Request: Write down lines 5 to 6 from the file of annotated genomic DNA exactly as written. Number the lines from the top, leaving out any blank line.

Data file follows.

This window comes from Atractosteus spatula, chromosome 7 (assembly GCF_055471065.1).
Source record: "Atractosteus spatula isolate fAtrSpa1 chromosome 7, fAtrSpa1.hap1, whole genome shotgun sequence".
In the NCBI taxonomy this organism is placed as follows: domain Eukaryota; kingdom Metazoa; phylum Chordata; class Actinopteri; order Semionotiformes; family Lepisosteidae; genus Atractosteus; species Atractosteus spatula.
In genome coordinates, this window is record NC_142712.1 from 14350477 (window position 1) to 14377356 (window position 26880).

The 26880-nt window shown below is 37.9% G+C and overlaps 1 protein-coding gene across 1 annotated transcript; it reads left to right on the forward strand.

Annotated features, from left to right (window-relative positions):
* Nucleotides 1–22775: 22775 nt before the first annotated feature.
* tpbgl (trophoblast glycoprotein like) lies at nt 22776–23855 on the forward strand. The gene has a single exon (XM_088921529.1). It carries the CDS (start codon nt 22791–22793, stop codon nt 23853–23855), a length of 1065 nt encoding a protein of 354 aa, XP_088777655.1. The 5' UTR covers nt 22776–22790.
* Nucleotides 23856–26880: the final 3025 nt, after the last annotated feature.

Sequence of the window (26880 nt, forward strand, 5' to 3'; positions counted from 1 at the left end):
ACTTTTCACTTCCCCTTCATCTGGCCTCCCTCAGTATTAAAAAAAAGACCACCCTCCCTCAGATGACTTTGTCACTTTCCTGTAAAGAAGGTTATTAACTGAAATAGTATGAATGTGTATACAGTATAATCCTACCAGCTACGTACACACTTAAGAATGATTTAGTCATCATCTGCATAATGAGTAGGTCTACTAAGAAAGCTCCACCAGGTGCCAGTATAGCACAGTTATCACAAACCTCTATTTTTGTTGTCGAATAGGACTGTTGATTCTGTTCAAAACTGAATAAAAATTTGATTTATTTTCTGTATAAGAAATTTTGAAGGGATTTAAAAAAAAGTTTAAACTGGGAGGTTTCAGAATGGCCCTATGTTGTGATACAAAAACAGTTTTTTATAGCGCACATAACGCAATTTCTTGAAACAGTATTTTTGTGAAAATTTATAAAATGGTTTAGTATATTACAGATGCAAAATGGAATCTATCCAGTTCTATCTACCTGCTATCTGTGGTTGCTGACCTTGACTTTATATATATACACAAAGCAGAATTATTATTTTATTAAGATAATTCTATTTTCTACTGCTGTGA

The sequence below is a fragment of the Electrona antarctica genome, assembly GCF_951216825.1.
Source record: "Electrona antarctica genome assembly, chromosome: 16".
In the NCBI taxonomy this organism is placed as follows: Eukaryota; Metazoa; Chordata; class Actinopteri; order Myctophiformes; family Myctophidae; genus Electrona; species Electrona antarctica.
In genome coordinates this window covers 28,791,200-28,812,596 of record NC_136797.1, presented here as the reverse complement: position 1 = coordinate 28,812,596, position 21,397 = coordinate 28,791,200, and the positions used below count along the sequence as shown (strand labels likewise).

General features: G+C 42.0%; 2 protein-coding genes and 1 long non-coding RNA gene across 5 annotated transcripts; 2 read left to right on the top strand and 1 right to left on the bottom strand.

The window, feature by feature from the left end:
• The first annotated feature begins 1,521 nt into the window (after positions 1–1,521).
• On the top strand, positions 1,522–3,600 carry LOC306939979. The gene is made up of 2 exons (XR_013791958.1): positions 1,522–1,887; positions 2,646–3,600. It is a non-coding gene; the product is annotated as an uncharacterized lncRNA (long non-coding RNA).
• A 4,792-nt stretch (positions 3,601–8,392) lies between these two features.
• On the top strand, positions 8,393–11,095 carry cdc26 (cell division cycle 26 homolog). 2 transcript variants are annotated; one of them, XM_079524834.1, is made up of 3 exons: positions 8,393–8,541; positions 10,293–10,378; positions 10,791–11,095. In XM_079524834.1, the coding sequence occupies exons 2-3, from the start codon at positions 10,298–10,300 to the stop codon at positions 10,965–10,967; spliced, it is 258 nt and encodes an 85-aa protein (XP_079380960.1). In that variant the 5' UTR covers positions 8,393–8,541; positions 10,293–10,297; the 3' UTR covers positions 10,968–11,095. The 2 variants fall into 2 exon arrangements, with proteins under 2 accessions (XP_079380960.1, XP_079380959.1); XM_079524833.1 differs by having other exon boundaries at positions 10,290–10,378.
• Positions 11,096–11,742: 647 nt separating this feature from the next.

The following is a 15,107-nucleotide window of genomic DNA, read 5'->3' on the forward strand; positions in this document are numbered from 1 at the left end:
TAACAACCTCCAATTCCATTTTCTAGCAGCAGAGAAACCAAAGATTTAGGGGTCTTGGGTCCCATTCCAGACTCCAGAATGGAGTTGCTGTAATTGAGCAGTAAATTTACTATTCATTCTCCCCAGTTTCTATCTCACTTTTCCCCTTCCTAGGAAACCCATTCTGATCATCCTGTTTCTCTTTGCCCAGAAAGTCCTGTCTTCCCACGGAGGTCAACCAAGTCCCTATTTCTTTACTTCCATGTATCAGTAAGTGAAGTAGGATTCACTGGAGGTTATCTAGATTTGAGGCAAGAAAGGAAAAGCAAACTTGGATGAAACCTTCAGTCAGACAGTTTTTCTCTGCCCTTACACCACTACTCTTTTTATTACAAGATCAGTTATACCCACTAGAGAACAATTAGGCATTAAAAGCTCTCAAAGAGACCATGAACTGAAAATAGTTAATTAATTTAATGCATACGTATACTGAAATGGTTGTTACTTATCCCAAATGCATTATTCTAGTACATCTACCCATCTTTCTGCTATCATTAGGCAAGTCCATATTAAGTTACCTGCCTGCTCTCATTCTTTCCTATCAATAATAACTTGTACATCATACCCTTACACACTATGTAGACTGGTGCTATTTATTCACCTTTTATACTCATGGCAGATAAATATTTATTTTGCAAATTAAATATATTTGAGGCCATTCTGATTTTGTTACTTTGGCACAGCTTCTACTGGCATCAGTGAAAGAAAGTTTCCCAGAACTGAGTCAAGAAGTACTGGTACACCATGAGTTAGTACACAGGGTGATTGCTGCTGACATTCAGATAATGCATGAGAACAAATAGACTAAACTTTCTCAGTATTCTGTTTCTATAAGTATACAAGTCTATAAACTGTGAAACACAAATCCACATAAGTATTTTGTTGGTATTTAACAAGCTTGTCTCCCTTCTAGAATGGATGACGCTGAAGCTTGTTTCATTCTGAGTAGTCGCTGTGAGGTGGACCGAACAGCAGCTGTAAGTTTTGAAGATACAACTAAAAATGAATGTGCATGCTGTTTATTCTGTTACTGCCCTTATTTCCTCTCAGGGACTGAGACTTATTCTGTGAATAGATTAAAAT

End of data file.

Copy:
The 26880-nt window shown below is 37.9% G+C and overlaps 1 protein-coding gene across 1 annotated transcript; it reads left to right on the forward strand.

Annotated features, from left to right (window-relative positions):